This discussion is not unlike what happened over 25 years ago when the Internet became an international portal for perverts. The Internet was initially flooded with recycled child pornography images and cybercrime law enforcement officials had to figure out if those images were recycled images or images of real victims in real time who had to be rescued. 

    Discerning what was history and real time images then was not law enforcement’s only hurdle. Allocating financial resources and upgrading technology were major issues because the volume only increased overtime. 

    Gong-Gershowitz’s introduced a measure that amended Illinois’ state child pornography law to include depictions of children under 18 “who by manipulation, creation, or modification, appears to be engaged in sexual activity.”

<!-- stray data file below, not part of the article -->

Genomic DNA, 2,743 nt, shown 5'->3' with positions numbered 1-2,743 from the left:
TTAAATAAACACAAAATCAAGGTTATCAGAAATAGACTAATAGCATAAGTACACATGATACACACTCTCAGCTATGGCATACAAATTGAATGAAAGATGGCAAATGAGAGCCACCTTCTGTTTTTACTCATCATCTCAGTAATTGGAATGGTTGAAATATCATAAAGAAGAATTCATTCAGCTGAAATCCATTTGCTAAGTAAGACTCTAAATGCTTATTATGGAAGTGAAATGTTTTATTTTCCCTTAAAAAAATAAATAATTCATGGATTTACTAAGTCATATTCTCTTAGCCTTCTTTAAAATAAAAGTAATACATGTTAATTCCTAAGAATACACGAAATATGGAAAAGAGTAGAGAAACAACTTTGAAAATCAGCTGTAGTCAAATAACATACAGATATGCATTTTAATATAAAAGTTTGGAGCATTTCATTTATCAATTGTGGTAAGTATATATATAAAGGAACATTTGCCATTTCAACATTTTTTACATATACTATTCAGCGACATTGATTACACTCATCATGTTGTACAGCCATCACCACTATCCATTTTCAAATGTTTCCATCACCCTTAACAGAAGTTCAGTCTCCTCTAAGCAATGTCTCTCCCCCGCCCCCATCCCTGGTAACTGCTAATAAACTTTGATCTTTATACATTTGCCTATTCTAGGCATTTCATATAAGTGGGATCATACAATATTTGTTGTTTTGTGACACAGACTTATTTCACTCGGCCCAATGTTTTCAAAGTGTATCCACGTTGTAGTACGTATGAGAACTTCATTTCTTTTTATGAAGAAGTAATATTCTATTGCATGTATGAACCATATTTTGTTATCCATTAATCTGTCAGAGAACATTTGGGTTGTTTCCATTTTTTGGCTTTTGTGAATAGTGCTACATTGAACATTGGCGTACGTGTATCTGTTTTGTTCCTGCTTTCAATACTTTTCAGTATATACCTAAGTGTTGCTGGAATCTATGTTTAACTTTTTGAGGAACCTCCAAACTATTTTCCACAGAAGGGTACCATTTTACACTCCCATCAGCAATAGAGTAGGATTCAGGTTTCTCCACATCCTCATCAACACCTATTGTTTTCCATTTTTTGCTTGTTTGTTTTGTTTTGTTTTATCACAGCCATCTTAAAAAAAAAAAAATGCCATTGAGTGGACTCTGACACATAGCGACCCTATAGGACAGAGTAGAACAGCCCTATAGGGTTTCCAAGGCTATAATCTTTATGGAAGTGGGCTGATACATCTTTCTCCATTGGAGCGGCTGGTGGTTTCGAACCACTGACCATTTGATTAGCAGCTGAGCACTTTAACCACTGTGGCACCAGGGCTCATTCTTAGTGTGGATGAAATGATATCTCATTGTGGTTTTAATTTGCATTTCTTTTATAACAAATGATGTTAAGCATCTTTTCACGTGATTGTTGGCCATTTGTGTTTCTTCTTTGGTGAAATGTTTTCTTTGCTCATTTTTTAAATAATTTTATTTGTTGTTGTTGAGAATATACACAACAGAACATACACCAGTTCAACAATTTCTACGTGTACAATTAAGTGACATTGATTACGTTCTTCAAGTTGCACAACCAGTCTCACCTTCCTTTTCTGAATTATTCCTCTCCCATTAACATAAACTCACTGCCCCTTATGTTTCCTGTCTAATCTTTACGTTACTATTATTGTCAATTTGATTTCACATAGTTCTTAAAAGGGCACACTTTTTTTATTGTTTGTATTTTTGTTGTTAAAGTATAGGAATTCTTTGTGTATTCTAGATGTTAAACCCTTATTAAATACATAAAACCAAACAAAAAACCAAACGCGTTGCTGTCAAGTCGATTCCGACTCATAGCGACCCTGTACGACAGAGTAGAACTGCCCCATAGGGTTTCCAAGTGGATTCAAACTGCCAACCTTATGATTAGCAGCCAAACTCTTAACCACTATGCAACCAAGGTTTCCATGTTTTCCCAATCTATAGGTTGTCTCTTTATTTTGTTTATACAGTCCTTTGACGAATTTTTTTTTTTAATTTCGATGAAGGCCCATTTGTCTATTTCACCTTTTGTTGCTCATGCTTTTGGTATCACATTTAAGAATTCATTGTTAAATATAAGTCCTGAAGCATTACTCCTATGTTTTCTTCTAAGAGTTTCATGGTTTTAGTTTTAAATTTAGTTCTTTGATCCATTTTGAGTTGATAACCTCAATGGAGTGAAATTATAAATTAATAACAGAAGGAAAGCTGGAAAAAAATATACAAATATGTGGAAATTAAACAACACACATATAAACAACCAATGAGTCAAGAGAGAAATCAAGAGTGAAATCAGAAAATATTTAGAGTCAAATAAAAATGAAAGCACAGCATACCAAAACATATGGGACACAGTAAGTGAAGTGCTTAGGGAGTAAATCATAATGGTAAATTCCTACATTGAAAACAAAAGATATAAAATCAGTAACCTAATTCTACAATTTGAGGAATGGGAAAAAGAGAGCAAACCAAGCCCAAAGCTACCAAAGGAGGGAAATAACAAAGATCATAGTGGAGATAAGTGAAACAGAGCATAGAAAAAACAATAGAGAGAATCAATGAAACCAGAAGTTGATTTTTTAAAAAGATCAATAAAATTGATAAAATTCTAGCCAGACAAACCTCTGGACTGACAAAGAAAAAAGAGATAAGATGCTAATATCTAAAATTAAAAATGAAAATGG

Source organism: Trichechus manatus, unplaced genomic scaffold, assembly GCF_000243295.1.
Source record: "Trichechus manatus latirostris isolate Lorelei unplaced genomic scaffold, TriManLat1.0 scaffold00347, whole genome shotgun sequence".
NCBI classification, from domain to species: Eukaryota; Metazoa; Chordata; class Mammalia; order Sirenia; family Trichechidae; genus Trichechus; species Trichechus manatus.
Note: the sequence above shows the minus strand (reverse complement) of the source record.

The amendment has defined an “obscene depiction” as a visual representation that includes an image, video, computer-generated image or video, “whether made, produced, or altered by electronic, mechanical, or other means.”

    If a party receives or accesses such images that act could result in a prison term of up to five years for a first offense. Producing or reproducing such images could lead to a prison sentence of up to 15 years.

    Alternatively, the American Civil Liberties Union of Illinois (ACLU) , as well as some progressive Illinois Democrats, expressed concerns that these penalties for computer-generated depictions of pornographic images involving children should not be put on the same level as images involving an identifiable human victim.

    “The real objection here is that the penalties for that offense, for the depiction of a child that is not real, mirror, in many ways, the existing penalties for the offense of child pornography, which does involve those very real, very serious types of harm to real human beings who are victims,” said Ben Ruddell, Director of Criminal Justice Policy for the ACLU of Illinois. “And we don’t believe that that’s proportionate to punish one as though it’s just the same as the other.”

    State Representative Will Guzzardi, a Chicago Democrat, raised the same concern as Ruddell.